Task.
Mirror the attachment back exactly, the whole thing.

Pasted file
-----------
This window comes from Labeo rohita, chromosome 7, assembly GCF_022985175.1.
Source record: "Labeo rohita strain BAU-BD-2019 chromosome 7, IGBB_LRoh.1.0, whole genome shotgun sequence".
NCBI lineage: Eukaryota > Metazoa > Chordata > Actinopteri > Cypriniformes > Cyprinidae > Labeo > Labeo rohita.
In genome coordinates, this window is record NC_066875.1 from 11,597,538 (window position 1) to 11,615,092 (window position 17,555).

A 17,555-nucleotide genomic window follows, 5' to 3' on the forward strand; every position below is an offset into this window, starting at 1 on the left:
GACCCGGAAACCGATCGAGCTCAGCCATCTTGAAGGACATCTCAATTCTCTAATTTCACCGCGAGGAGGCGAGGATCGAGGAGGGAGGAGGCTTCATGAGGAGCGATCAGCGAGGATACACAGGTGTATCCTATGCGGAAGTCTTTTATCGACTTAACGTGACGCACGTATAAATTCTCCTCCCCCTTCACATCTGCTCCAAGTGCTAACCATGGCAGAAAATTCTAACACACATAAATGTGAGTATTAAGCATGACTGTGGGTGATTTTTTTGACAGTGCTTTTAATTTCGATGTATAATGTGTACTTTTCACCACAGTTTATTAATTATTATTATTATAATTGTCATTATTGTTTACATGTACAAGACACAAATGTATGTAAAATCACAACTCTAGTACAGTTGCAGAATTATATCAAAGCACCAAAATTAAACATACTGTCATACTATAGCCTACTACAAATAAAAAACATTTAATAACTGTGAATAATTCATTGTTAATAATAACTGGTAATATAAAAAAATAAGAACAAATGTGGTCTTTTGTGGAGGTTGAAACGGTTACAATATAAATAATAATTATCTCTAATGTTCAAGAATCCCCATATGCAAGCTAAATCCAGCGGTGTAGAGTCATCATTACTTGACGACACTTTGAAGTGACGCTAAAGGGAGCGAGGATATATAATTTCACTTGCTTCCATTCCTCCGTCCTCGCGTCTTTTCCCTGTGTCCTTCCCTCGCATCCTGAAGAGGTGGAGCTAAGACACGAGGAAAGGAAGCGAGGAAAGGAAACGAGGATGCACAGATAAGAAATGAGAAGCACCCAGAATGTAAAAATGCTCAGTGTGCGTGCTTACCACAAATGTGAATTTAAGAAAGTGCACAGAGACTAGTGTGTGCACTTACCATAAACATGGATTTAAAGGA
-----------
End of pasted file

This window comes from Labeo rohita, chromosome 7, assembly GCF_022985175.1.
Source record: "Labeo rohita strain BAU-BD-2019 chromosome 7, IGBB_LRoh.1.0, whole genome shotgun sequence".
NCBI lineage: Eukaryota > Metazoa > Chordata > Actinopteri > Cypriniformes > Cyprinidae > Labeo > Labeo rohita.
In genome coordinates, this window is record NC_066875.1 from 11,597,538 (window position 1) to 11,615,092 (window position 17,555).

A 17,555-nucleotide genomic window follows, 5' to 3' on the forward strand; every position below is an offset into this window, starting at 1 on the left:
GACCCGGAAACCGATCGAGCTCAGCCATCTTGAAGGACATCTCAATTCTCTAATTTCACCGCGAGGAGGCGAGGATCGAGGAGGGAGGAGGCTTCATGAGGAGCGATCAGCGAGGATACACAGGTGTATCCTATGCGGAAGTCTTTTATCGACTTAACGTGACGCACGTATAAATTCTCCTCCCCCTTCACATCTGCTCCAAGTGCTAACCATGGCAGAAAATTCTAACACACATAAATGTGAGTATTAAGCATGACTGTGGGTGATTTTTTTGACAGTGCTTTTAATTTCGATGTATAATGTGTACTTTTCACCACAGTTTATTAATTATTATTATTATAATTGTCATTATTGTTTACATGTACAAGACACAAATGTATGTAAAATCACAACTCTAGTACAGTTGCAGAATTATATCAAAGCACCAAAATTAAACATACTGTCATACTATAGCCTACTACAAATAAAAAACATTTAATAACTGTGAATAATTCATTGTTAATAATAACTGGTAATATAAAAAAATAAGAACAAATGTGGTCTTTTGTGGAGGTTGAAACGGTTACAATATAAATAATAATTATCTCTAATGTTCAAGAATCCCCATATGCAAGCTAAATCCAGCGGTGTAGAGTCATCATTACTTGACGACACTTTGAAGTGACGCTAAAGGGAGCGAGGATATATAATTTCACTTGCTTCCATTCCTCCGTCCTCGCGTCTTTTCCCTGTGTCCTTCCCTCGCATCCTGAAGAGGTGGAGCTAAGACACGAGGAAAGGAAGCGAGGAAAGGAAACGAGGATGCACAGATAAGAAATGAGAAGCACCCAGAATGTAAAAATGCTCAGTGTGCGTGCTTACCACAAATGTGAATTTAAGAAAGTGCACAGAGACTAGTGTGTGCACTTACCATAAACATGGATTTAAAGGA